Tom Richmond: Let this be final whistle for sport’s sex predators

Former Sheffield United footballer Andy Woodward has blown the whistle on the football abuse scandal.
Former Sheffield United footballer Andy Woodward has blown the whistle on the football abuse scandal.
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LIKE all those political controversies involving malpractice – and then compounded by the subsequent cover-up – the principle of ‘who knew what and when?’ is equally applicable to the sexual abuse scandal which has rocked football to its foundations.

However this is far more serious than posturing politicians and bungling bureaucrats wasting public money because they did not know better – it involves traumatised former players who were assaulted by predatory coaches and suffered in silence for decades because no one would believe their ordeal. Some have contemplated suicide.

Only now, after former player Andy Woodward had the bravery to waive his anonymity and speak out about the abuse he suffered at the hands of his paedophile youth team coach, have other victims had the courage to follow suit.

The number of former players who have made abuse allegations since Woodward’s brave stand two weeks ago now tops 350 while Premier League pacesetters Chelsea “apologised profusely” after paying former striker Gary Johnson £50,000 in a shameful confidentiality deal to stop him lifting the lid on the abuse that he suffered as a minor at the West London club.

As Jamie Vardy, the Yorkshire-born Leicester City and England striker, said yesterday: “It’s sickening. To be honest with you we’re lucky that some have come out and spoken about it so we can get something done about it.”

Yet, with the lurid allegations having chilling parallels with the depravity of Jimmy Savile and the establishment cover-up which masked the television presenter’s reign of terror until after his death, it’s now claimed that the footballing authorities were warned 15 years ago about the prevalence of child sexual abuse at the sport’s grassroots.

As custodians of the game, the Football Association not only needs to urgently review the adequacy of current safeguarding protocols but disclose whether its senior officials knew about historic allegations. Sports Minister Tracey Crouch should oversee this process and publish a draft report by December 31. It’s that urgent.

It’s the same with the Gordon Taylor-led Professional Footballers Association. Though it has lauded those individuals who have gone public with harrowing ordeals about how they were groomed by paedophile coaches who would determine their future in the sport, did it know of any of the lurid accounts which have come to light? If not, was it because the PFA was pre-occupied with representing ‘big time charlies’ – the superstar players caught up in disciplinary or contractual palavers – or that victims had no confidence in their union to take their claims seriously?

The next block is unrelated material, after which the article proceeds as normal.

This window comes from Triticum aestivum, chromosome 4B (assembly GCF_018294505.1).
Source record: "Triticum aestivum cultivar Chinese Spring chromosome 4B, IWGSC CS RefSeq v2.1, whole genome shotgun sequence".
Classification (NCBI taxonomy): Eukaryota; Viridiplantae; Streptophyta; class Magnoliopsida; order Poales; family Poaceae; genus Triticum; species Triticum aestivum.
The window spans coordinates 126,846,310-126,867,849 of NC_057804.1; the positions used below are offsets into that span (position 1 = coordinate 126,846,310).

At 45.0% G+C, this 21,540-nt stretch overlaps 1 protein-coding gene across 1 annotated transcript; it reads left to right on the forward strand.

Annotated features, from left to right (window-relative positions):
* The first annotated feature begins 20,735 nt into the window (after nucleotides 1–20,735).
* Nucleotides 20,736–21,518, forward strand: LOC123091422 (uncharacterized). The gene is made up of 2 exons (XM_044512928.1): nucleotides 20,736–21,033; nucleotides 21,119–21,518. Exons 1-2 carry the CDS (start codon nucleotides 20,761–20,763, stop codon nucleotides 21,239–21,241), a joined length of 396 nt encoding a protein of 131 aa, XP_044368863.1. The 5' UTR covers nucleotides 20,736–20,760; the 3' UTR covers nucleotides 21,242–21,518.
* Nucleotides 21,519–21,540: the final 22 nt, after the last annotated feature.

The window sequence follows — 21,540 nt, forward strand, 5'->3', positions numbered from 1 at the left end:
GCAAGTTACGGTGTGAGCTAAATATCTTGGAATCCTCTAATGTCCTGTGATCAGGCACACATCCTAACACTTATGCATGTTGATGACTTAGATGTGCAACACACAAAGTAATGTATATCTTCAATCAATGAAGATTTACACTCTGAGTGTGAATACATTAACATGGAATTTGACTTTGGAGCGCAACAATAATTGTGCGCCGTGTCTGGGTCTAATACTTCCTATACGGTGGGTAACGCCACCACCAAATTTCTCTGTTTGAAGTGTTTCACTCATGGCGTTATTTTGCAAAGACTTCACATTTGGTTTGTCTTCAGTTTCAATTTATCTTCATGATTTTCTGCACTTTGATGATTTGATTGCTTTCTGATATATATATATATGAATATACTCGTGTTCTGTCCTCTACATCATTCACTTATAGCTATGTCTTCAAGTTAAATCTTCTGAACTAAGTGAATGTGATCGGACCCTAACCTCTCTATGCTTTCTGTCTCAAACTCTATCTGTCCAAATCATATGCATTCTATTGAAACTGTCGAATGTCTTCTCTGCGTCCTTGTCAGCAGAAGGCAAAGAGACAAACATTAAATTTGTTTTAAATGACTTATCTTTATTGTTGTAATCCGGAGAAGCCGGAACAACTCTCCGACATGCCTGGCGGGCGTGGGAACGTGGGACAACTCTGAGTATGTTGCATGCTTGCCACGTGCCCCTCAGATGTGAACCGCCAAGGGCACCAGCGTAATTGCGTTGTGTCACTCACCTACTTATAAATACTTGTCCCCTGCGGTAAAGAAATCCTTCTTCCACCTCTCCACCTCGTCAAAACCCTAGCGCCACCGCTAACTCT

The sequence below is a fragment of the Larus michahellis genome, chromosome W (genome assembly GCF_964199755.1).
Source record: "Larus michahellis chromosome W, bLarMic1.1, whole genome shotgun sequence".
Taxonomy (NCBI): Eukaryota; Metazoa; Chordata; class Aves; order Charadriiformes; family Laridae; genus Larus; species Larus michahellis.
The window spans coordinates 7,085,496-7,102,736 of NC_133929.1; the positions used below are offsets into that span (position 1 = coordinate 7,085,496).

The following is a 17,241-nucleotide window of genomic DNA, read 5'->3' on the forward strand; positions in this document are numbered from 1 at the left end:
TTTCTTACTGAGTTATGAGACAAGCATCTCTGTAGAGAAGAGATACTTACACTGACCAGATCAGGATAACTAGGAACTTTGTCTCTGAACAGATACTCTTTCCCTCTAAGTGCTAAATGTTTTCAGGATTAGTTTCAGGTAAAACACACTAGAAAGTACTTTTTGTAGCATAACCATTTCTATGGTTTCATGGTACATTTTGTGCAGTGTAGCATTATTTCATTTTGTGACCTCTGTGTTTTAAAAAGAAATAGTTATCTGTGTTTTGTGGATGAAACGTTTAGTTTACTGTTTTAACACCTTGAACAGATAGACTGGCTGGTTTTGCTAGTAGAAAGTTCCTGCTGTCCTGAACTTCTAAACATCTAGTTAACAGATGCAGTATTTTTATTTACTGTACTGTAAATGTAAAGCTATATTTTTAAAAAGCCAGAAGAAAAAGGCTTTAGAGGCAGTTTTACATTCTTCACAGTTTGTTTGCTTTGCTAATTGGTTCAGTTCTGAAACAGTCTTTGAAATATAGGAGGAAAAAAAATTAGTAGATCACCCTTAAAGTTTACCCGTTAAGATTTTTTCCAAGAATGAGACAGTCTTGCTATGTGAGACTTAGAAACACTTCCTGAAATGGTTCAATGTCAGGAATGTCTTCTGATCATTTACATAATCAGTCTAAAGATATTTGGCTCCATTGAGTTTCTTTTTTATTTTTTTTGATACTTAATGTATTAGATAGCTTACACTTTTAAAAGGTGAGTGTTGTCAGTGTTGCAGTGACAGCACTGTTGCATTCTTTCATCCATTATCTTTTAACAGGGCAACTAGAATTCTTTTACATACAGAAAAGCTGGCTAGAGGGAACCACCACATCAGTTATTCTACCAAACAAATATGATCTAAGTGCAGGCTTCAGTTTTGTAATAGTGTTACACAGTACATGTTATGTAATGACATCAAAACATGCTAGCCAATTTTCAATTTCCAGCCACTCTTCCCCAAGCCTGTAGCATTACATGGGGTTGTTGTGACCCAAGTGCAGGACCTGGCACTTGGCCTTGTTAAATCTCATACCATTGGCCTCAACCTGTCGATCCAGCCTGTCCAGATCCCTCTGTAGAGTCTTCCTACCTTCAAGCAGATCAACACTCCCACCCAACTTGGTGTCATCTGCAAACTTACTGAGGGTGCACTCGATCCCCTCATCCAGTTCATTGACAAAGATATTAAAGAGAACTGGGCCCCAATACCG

And what about the football clubs at the centre of abuse allegations? Many are Premier League sides, where clubs spent a record £1.194bn on transfers in the summer. They’re already preparing to spend another small fortune next month. Though it would be totally improper of them to fund the lengthy and costly police inquiries now underway, it would be proper to make a major donation to the NSPCC children’s charity and those who work in this sphere. I’m not talking a £10,000 goodwill gesture, I’m thinking of a life-changing sum more in the region of £50m – the going rate for one above-average player. After all, the FA hastily put together a video in which England captain Wayne Rooney urged victims to call the NSPCC helpline.

It was speaking to former Bradford MP Gerry Sutcliffe, who was Sports Minister from 2007-10, which convinced me that football’s response has been totally inadequate. He spoke with frustration about how his attempts to reform the FA’s governance did not yield sufficient progress and that the real power was wielded by the mega-rich Premier 
League clubs. “They are running the show,” he bemoaned.

Yet, while issues of safeguarding are now taken so seriously that youth supervisors do not, for their own sake, want to be left in the sole charge of children, Mr Sutcliffe believes that the Government will have to look again at the accreditation of coaches from every sport and every club. “It goes beyond football,” he said forlornly.

That said, Britain today is far more enlightened than it was in the 1970s and 80s. Most institutions are acutely aware that issues such as ‘safeguarding’ and ‘health and safety’ must not be denigrated and clubs, like Southampton, have not only welcomed police inquiries but promised “full support” for “as long as it takes”. Let’s hope others do likewise.

However the revelations are so disturbing that sport must root out those predatory coaches and volunteers with nefarious intentions. It’s only a handful, but the number is sufficient to warrant action to protect all those whose endeavours do represent the best of society. Their reputations must not be sullied by the inability of the FA and others to face up to their responsibilities.

In the meantime, there’s only one candidate for footballer of the year. With respect to Leicester City’s Roy of the Rovers heroes, it is Andy Woodward, who briefly played for Sheffield United in the latter stages of his career, for having the moral fortitude to blow the whistle and give voice to the voiceless. Now it’s up to the governing bodies to follow. If this was politics, heads would have rolled by now.